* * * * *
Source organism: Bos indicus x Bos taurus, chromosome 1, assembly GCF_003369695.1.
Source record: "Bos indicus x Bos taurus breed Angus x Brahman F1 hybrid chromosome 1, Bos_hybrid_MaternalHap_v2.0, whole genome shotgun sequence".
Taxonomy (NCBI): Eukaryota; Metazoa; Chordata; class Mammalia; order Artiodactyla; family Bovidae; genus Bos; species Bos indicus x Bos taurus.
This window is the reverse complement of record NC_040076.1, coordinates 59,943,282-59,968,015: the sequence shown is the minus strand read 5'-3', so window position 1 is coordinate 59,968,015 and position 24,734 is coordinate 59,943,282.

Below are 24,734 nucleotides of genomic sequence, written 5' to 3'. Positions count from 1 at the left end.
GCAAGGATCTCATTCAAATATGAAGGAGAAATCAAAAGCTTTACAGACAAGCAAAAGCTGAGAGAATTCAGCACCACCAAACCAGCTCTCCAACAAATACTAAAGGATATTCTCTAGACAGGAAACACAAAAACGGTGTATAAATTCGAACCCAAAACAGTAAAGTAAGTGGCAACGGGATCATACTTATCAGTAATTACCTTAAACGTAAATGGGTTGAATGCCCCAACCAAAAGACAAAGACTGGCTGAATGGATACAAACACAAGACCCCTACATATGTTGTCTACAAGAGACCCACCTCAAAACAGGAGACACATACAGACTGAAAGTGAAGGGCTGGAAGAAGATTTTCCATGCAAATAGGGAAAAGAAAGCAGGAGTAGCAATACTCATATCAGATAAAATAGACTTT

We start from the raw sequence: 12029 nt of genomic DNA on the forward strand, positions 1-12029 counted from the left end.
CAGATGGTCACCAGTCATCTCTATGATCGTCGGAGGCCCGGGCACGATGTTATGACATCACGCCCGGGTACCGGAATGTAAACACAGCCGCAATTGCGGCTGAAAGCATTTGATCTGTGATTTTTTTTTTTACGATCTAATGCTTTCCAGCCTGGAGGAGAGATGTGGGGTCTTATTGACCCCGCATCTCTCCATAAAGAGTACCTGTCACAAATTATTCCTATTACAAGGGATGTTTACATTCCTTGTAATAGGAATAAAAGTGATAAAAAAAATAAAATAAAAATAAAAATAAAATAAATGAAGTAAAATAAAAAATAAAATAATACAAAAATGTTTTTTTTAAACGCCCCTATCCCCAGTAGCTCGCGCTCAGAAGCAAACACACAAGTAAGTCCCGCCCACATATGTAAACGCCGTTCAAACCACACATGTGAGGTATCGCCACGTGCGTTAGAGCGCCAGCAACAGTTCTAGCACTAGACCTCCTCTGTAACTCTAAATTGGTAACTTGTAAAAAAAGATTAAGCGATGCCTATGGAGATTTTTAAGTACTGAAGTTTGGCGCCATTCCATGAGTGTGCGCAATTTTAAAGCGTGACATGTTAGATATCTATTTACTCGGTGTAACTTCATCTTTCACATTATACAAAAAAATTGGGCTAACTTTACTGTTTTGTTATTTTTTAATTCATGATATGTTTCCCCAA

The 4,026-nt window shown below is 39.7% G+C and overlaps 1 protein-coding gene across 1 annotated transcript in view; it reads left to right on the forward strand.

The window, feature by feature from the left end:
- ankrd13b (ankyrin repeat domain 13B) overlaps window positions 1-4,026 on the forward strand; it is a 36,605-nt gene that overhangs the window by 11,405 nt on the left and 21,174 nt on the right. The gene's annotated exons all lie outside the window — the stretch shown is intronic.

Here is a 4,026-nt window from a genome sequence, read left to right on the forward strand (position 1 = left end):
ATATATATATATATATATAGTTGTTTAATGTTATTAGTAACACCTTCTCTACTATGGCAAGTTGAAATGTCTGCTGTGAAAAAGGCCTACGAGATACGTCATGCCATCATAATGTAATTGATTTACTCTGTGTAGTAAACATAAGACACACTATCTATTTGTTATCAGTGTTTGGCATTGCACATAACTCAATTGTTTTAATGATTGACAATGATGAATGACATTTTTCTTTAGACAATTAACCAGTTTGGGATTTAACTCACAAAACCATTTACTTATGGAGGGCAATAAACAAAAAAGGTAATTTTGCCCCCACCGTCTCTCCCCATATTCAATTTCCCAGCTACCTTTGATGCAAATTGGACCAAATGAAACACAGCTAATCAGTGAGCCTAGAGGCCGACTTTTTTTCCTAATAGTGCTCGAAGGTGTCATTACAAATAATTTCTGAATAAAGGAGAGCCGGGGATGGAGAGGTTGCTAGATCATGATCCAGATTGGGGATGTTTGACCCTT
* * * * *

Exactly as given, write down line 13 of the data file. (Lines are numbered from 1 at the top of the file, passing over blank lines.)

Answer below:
ATATATATATATATATATAGTTGTTTAATGTTATTAGTAACACCTTCTCTACTATGGCAAGTTGAAATGTCTGCTGTGAAAAAGGCCTACGAGATACGTCATGCCATCATAATGTAATTGATTTACTCTGTGTAGTAAACATAAGACACACTATCTATTTGTTATCAGTGTTTGGCATTGCACATAACTCAATTGTTTTAATGATTGACAATGATGAATGACATTTTTCTTTAGACAATTAACCAGTTTGGGATTTAACTCACAAAACCATTTACTTATGGAGGGCAATAAACAAAAAAGGTAATTTTGCCCCCACCGTCTCTCCCCATATTCAATTTCCCAGCTACCTTTGATGCAAATTGGACCAAATGAAACACAGCTAATCAGTGAGCCTAGAGGCCGACTTTTTTTCCTAATAGTGCTCGAAGGTGTCATTACAAATAATTTCTGAATAAAGGAGAGCCGGGGATGGAGAGGTTGCTAGATCATGATCCAGATTGGGGATGTTTGACCCTT